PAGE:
Integration and Multichannel are words on the lips of almost every marketer in the world. Whether you are an offline marketer or digital marketer, developing integrated, multichannel marketing campaigns is now a critical element of planning and strategy, but the skill-sets to be able to do this effectively are often lacking.
In Econsultancy's course on 'Multichannel Marketing', I'll be exploring how integration really works and how to plan, execute and measure campaigns in a multichannel environment. Read this extract below of some of the themes that are discussed in the course.
Web project management can be a challenge for the most experienced project managers, much less for relative newcomers, and when e-commerce is involved, the stakes are that much higher.
With this in mind we recently commissioned e-commerce expert Martin Newman to compile a best practice report to help steer you down the right path, called 'Delivering Successful E-commerce Projects'. It has more than 400 individual recommendations and is a terrific investment for anybody working in this area (as with all of our research, it is priced at just £150 / $215, or is free for Econsultancy subscribers).
The report focuses on client-side challenges, supplier challenges, and joint challenges. I thought I'd give you a taste of what's contained within the guide by publishing a few extracts. Here's the first one, which focuses on multichannel integration.
A new survey finds that, though some of the most popular online retailers are performing well for usability of search and navigation, as well as delivery, they are often failing when it comes to effective customer service.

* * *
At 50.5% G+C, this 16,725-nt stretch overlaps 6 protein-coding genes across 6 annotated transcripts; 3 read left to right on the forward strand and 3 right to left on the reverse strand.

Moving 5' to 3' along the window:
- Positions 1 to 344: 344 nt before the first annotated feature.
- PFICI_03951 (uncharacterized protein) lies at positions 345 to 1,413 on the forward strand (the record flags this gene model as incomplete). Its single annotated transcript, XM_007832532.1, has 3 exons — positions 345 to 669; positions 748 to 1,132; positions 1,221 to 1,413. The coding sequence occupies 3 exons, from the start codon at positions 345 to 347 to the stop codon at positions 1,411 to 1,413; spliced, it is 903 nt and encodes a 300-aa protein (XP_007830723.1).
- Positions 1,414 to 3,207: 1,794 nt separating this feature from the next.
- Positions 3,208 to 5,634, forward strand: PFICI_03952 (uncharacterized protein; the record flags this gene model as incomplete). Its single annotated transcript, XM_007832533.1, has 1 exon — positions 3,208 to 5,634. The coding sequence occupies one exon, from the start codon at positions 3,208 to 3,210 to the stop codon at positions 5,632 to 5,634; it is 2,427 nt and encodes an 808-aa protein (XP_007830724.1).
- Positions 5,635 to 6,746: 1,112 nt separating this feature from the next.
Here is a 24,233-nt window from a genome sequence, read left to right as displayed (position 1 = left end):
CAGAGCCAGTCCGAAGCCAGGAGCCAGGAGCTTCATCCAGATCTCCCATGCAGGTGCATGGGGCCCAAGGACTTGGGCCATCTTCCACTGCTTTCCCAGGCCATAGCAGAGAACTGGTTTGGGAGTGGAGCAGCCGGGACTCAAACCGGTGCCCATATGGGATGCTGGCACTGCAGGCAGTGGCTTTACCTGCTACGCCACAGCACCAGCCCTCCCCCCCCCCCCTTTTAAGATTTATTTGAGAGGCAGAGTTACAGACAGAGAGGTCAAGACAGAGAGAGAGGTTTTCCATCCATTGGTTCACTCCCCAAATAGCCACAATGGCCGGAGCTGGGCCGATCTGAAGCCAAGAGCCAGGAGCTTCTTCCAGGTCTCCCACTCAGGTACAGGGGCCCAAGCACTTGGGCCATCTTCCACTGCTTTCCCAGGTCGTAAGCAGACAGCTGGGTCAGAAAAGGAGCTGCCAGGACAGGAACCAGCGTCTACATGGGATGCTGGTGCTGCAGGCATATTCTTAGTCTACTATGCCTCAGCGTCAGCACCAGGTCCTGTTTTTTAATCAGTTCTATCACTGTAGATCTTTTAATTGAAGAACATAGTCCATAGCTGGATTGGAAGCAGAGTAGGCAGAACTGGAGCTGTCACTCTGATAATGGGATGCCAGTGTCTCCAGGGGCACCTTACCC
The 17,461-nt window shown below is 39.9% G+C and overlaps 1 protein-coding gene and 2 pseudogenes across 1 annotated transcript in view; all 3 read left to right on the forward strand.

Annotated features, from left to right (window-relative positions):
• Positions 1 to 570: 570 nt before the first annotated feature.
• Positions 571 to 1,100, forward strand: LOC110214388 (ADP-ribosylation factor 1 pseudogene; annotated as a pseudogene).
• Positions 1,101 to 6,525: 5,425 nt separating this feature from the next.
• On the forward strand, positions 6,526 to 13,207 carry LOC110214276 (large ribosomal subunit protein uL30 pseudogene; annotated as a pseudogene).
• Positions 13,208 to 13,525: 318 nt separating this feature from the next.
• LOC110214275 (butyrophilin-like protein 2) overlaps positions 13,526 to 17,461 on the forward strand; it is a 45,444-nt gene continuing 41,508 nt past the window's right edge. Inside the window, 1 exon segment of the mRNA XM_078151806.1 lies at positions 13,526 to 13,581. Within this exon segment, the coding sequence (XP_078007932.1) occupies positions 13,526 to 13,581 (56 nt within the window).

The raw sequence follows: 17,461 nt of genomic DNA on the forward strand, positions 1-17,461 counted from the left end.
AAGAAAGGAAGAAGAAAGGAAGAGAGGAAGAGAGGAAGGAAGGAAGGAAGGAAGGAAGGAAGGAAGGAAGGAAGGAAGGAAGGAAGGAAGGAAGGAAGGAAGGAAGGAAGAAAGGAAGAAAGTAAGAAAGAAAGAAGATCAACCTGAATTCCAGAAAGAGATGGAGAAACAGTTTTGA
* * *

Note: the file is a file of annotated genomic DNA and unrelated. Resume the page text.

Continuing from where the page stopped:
According to the eDigital Research survey, e-tailers scored especially poorly on providing customer service by email, something which customers increasingly want to do to save spending time on the phone. However, customers often received inadequate information, or no response at all.
In the past two weeks I have twice been prevented from entering two different HMV stores on the high street. And not because I’m a known kleptomaniac, but because of the retailer’s lack of flexibility.
On both occasions I rocked up about five minutes before the store was due to close, so I knew I was pushing it. But I also knew exactly what I wanted, and I could see dozens of people milling about inside.
Despite this, the security guards on the door wouldn’t let me in. Rules is rules!
More online retailers than ever chose to entice customers with free delivery offers over Christmas. It's something that web shoppers have pointed to as a major factor in their purchase decisions.
Retailers who hadn't previously done so, started offering it, while others like Amazon dropped their threshold for free delivery. We have previously advocated this as a sales driver, as well as being useful bait for marketing campaigns, so did it work for etailers in Xmas 2008?